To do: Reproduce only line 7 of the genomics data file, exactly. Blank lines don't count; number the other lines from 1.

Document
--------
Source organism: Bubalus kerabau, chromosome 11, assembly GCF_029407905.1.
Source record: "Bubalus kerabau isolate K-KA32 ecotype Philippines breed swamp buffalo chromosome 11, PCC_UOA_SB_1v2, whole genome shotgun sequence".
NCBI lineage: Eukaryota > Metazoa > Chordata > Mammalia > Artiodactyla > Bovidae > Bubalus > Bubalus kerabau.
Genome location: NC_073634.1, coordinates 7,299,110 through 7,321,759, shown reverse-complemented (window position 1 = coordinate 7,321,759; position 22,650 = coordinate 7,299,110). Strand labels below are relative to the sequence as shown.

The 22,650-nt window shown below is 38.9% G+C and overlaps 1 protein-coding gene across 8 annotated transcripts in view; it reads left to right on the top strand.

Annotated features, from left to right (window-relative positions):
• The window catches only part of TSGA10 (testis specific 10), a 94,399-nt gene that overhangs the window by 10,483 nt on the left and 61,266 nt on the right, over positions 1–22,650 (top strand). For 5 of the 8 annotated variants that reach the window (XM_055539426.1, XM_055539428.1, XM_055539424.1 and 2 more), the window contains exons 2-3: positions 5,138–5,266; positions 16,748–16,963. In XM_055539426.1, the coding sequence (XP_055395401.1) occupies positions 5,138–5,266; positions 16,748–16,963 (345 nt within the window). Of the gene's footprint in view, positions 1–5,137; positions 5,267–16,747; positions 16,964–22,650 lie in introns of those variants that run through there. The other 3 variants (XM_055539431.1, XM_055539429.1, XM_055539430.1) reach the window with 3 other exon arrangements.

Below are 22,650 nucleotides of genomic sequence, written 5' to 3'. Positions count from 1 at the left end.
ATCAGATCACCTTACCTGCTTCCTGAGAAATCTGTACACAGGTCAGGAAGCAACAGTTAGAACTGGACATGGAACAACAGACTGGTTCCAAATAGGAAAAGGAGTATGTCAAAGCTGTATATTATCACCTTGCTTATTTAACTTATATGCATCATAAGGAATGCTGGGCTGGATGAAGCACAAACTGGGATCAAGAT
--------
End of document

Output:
• The window catches only part of TSGA10 (testis specific 10), a 94,399-nt gene that overhangs the window by 10,483 nt on the left and 61,266 nt on the right, over positions 1–22,650 (top strand). For 5 of the 8 annotated variants that reach the window (XM_055539426.1, XM_055539428.1, XM_055539424.1 and 2 more), the window contains exons 2-3: positions 5,138–5,266; positions 16,748–16,963. In XM_055539426.1, the coding sequence (XP_055395401.1) occupies positions 5,138–5,266; positions 16,748–16,963 (345 nt within the window). Of the gene's footprint in view, positions 1–5,137; positions 5,267–16,747; positions 16,964–22,650 lie in introns of those variants that run through there. The other 3 variants (XM_055539431.1, XM_055539429.1, XM_055539430.1) reach the window with 3 other exon arrangements.